Bruce Nauman, essay by Tom Sandqvist, Writer and Art Historian
Exhibition catalogue no 14
No of pages: 32, color, illustrated
Binding: soft cover
Language: Swedish and English
Publisher: Magasin 3 Stockholm Konsthall
Available for purchase in our museum entrance for 300 SEK (approx. 30 EUR)
Bruce Nauman by Tom Sandqvist
Bruce Nauman is a child of his time. Born in 1941 in Fort Wayne, Indiana, he belongs to a generation that has lived through, been formed by, and explored a number of epistemological and artistic paradigm shifts, all of them leading to the collapse of the great ideological systems, all of them questioning the whole of Western rationality as a kind of Cartesian basis for the big ontological Tale. The borderlines between art and non-art, between true and false, between man and woman have been crossed constantly.
Bruce Nauman is a child of his wounded time, and it is not for nothing that the American critic Peter Schjeldahl characterises Naumans’s work as an “abruptly decisive act of a person consumed by doubt”. It is obvious that Nauman’s art in its formative stages was influenced by the existentialist and linguistic ideas of the fifties as promulgated by, for example, the professors of the University of Wisconsin and the University of California. It was here that, in the early sixties, Bruce Nauman was a student not only of art but of mathematics and physics while at the same time pursuing a less formal study of music (Webern, Schönberg) and philosophy. It is equally obvious that he was influenced by the immense artistic diversity characteristic of America in the sixties before turning to politically and socially committed work at the beginning of the eighties, as in South America Triangle (1981), a kind of monument to the victims of torture in Argentina inspired by Jacobo Timmerman’s autobiographical book published in the same year; the chair hanging upside down in the middle of it as well as the suspended triangle are reminiscent of Timmerman’s account of how he was tortured by Argentinian military police who tied him to a chair and subjected him to electroshocks.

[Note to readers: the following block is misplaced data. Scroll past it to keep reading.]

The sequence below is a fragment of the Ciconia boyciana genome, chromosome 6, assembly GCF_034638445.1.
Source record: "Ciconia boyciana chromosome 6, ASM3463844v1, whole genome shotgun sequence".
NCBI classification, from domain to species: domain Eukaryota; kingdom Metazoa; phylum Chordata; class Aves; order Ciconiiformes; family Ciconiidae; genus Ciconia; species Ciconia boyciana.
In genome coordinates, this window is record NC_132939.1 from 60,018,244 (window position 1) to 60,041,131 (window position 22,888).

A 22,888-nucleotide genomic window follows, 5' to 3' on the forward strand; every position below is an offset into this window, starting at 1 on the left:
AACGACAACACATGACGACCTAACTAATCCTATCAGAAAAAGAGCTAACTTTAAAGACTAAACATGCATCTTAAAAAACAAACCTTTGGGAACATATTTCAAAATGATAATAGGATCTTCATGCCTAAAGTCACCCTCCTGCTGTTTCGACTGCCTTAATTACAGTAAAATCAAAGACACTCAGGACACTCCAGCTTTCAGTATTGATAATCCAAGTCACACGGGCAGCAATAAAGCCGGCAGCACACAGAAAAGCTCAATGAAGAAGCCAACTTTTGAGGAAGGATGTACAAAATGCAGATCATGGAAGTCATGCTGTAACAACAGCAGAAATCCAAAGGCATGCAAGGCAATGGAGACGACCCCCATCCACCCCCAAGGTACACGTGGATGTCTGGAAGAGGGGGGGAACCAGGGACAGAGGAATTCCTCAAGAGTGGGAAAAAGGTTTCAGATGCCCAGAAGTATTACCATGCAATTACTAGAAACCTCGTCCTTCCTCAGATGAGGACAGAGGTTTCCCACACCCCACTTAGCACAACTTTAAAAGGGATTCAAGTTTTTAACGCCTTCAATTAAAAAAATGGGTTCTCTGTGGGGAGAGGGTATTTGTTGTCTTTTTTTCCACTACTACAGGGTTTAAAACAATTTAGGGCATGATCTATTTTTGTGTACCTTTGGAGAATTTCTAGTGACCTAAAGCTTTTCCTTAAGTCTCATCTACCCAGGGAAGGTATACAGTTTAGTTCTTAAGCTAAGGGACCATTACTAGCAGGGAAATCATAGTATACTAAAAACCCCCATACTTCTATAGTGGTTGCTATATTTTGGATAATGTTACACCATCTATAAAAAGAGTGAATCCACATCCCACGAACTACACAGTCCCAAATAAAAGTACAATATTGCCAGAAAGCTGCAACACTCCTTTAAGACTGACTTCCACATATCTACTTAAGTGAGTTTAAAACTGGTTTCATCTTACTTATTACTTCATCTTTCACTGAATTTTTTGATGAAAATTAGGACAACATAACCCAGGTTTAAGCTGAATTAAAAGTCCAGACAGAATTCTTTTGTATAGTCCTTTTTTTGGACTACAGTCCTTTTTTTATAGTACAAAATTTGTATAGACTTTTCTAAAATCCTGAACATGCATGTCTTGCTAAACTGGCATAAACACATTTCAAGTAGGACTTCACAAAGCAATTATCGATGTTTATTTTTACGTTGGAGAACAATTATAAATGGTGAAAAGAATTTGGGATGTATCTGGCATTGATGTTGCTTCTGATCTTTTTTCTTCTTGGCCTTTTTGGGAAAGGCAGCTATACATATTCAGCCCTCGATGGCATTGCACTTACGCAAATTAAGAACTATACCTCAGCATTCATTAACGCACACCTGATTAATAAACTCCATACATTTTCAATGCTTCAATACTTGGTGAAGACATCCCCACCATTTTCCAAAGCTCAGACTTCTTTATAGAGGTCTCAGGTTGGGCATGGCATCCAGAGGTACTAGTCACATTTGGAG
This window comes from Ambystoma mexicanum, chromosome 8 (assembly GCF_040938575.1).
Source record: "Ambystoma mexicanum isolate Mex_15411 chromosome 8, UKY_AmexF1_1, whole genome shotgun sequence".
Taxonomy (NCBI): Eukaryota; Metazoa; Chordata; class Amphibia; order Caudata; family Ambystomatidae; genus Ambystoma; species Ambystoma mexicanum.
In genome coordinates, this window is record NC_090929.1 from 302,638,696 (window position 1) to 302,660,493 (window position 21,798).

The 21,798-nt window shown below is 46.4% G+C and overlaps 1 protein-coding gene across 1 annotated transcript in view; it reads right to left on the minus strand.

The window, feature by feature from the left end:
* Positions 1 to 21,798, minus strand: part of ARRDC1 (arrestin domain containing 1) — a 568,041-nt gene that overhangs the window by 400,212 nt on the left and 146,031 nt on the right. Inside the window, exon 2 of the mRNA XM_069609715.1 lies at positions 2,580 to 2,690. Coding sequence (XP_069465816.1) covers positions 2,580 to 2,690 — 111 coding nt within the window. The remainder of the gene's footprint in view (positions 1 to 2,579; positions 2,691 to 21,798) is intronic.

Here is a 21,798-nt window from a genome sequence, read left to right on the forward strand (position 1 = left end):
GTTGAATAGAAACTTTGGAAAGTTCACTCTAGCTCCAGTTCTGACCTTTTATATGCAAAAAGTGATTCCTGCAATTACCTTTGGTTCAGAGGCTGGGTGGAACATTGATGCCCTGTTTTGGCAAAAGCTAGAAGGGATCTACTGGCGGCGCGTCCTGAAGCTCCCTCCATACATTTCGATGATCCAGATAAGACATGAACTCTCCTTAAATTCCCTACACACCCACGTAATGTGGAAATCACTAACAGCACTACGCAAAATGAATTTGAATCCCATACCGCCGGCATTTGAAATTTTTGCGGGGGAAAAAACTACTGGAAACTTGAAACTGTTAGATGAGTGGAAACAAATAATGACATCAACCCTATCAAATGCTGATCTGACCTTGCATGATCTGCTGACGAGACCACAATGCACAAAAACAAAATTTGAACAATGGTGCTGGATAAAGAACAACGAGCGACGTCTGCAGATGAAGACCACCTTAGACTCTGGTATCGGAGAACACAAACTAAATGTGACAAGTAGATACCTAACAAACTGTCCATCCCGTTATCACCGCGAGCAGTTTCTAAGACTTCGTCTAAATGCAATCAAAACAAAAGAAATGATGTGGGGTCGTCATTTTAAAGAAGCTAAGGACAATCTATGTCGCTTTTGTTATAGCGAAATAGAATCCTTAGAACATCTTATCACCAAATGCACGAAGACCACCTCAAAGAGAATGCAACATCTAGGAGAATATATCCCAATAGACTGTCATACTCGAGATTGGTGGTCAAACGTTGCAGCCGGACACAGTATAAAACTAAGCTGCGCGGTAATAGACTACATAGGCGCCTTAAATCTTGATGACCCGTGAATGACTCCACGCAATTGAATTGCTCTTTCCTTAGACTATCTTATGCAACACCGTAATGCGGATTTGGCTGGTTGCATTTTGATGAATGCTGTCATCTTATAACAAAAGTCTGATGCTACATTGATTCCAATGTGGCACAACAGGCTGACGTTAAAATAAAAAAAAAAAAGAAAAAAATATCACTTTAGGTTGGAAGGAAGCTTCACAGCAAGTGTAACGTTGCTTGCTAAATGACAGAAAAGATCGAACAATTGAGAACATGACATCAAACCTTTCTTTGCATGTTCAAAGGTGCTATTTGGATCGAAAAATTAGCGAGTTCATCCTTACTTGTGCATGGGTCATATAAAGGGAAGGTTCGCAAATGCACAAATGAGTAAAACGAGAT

At the beginning of the eighties Bruce Nauman’s old interest in linguistic experiments and paradoxes was rekindled. At the same time he returned to the shining neon tube as an artistic medium in works such as American Violence (1981-82) and Hundred Live and Die (1984); the latter of these, in particular, with its repeated phrases arranged in four columns points to Nauman’s present-day discourse about issues which directly and explicitly involve life and death, violence and love, the absurdity and comic meaninglessness of human existence, sadomasochist sexuality, hopelessness and desperation. The lovers of the 1986 video film Violent Incident turn into people who constantly pull away each other’s chairs. A mood of despair also informs the big, classic video installation Clown Torture from 1987 in which we see a clown going to the lavatory, incessantly tumbling over, constantly, aggressively, and desperately shouting “No, no, no!” What has happened?
Bruce Nauman is a child of his divided, yet infinitely rich and many-faceted time. It is not for nothing that Peter Schjeldahl calls Nauman the most talented sculptor and innovator of his generation, its most intelligent artist, an artist in complete command of every technical and aesthetic register. Nauman is successful whatever he decides to do. That is why, according to Schjeldahl, it is of dramatic importance that he has never developed a lasting style nor an independent theory nor even a medium. Every gesture is ad hoc. Has an artist ever been as chronically and expressively dissatisfied as Nauman? While at the same time crossing as many borderlines? (…)